The CHP does not keep a readily available list of the fees charged by the towing companies it employs throughout the state, but local commanders in each of the 103 offices make sure the fees are “reasonable for the area,” said Officer Daniel Hill from the California Highway Patrol, Golden Gate Division.
“We pick the average of those rates, and the outliers are cast off,” Hill said. The CHP does not charge an administrative fee to release impounded vehicles.
Menlo Park contracts with 12 towing companies that pay the city $100 for each 30-day tow the police orders. To sell a vehicle, these companies must first pay for a lien sale process fee of $70 or more, and auction sale costs.
“We are breaking even, maybe losing a little with the 30-day holds,” said Jamie from Redwood Auto, who declined to give his last name. “More than 50 percent of those cars go to the junkyard. These cars are in such bad shape … that’s usually what gets them pulled over.”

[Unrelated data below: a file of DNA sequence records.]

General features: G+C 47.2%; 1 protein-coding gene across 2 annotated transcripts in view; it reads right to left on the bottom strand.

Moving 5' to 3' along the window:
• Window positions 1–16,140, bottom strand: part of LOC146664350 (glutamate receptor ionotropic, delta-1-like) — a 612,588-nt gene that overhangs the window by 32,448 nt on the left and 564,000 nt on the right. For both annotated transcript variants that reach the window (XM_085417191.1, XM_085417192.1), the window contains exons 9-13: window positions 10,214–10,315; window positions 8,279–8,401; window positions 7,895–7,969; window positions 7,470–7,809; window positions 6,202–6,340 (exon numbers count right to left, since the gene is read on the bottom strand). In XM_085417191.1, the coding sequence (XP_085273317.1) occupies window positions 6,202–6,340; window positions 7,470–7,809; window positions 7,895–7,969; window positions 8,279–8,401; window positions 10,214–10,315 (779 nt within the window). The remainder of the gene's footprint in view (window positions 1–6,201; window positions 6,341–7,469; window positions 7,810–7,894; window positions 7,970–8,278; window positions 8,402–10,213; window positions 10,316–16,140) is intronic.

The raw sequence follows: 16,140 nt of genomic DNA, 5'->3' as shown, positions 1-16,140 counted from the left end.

The junkyard pays about $200 per car, said Jamie.
One of the vehicles that will be auctioned off or sold to a junkyard is a minivan owned by a mother of five who earns about $1,600 a month working at a dry cleaners. Maria, who asked that her last name not be used because of her immigration status, paid $2,000 for her 2013 Ford Windstar two years ago. Now, she can’t afford to get it back from the impound lot, she said.
On April 22, while Maria drove with her 11-year old son near their home in Belle Haven, Menlo Park police pulled her over for an expired vehicle registration and then cited her for driving with a suspended license, Maria said.
“I know that I made a mistake,” said Maria in Spanish. “But I don’t think it’s fair that they took my van away.”